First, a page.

Friday, February 6, 2009

Organic in Mexico

Worldwide, 77 million acres of land are certified organic. In Italy and many northern European countries, organic land represents roughly one-quarter of total farm land. (Source: IFOAM) Helga Willer of FiBL presented the latest figures on organic farming worldwide at the BioFach Congress 2009 in Germany.

In Latin America, Uruguay has the highest percentage of organic farm land – much of it in urban areas. Even their wool is certified organic. But Uruguay is not close enough to the USA to maintain a low carbon footprint for agricultural exports. Organic consumers are very interested in regionally produced foods.

My partners and I are visiting organic farmers in Mexico to discuss organizing a program to lift awareness among U.S. retailers regarding “Organic in Mexico”. Many organic exporters are close to large population centers in the USA. Climate, soil, and affordable farm labor are factors favorable to organic farmers south of the border. Virtually all of Mexico’s certified organics are exported.

In many areas of northern Mexico, certification is a fast track process because inspectors find zero residual fertilizer and insecticide levels in the soil. The reason is simple - farmers haven’t the money to spend on chemicals for their crops.

In 2000 Mexico placed 16th in the world and fifth in Latin America for organic land under production. Unfortunately, Argentina’s 3 million hectares certified organic includes unmanaged range land, so the statistic is misleading. “The value of organic production in 2000 was $150 million from Mexico, five times greater than Argentina’s, which puts Mexico second only to Brazil in total value of organic production in Latin America”, according to agriculture researcher Don Lotter from Davis, California.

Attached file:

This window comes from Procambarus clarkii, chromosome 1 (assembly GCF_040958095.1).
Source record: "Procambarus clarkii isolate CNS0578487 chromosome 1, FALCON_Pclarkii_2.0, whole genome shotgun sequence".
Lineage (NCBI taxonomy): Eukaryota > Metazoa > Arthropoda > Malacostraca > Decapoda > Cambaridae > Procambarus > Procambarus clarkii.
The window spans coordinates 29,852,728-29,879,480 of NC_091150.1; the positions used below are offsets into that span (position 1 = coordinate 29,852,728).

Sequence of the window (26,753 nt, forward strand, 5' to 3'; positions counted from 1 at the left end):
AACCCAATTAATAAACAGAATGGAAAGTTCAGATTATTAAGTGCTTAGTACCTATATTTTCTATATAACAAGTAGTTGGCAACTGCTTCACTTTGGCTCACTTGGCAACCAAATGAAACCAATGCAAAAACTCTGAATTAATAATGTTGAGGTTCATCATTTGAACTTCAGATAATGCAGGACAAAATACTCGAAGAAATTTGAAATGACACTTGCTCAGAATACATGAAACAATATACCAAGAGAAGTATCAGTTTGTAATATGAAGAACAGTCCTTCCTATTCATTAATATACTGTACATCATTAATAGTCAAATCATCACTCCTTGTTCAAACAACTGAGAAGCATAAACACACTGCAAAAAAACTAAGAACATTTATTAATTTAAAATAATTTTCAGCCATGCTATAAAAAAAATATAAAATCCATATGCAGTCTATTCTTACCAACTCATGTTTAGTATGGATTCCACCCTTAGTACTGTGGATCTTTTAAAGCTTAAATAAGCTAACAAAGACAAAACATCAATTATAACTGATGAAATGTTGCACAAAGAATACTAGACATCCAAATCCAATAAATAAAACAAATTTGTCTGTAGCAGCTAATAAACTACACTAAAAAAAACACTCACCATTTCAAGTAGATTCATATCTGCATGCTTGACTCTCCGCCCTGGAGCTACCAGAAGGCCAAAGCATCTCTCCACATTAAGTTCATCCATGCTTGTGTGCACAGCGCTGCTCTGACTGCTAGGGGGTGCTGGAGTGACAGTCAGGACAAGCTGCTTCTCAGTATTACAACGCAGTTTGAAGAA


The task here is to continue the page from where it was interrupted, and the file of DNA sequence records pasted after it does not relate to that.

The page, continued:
Mexico’s domestic demand is still small; however, the value of organic production in Mexico is expanding at twice the rate of the USA’s. Coffee is Mexico’s largest organic crop. For organic coffee from Mexico, fresh roasted the day you order it, visit - Seth Appell has been importing organic coffee for decades. Buying organic coffee from Latin America helps small rural growers more than most foods you can buy. "Over 50,000 small farmers, with an average holding of 2 hectares produce over two-thirds of organic production value in Mexico. Since it is far beyond the abilities of a producer of that size to seek individual certification, certification is done by farmer groups and cooperatives", states Lotter.

We’ll be following in Mr. Lotter’s footsteps as we meet with growers this week. We highly recommend Don’s field notes from 2004 focused on Del Cabo Cooperative, a 300-family project from Baja's organic gardens.

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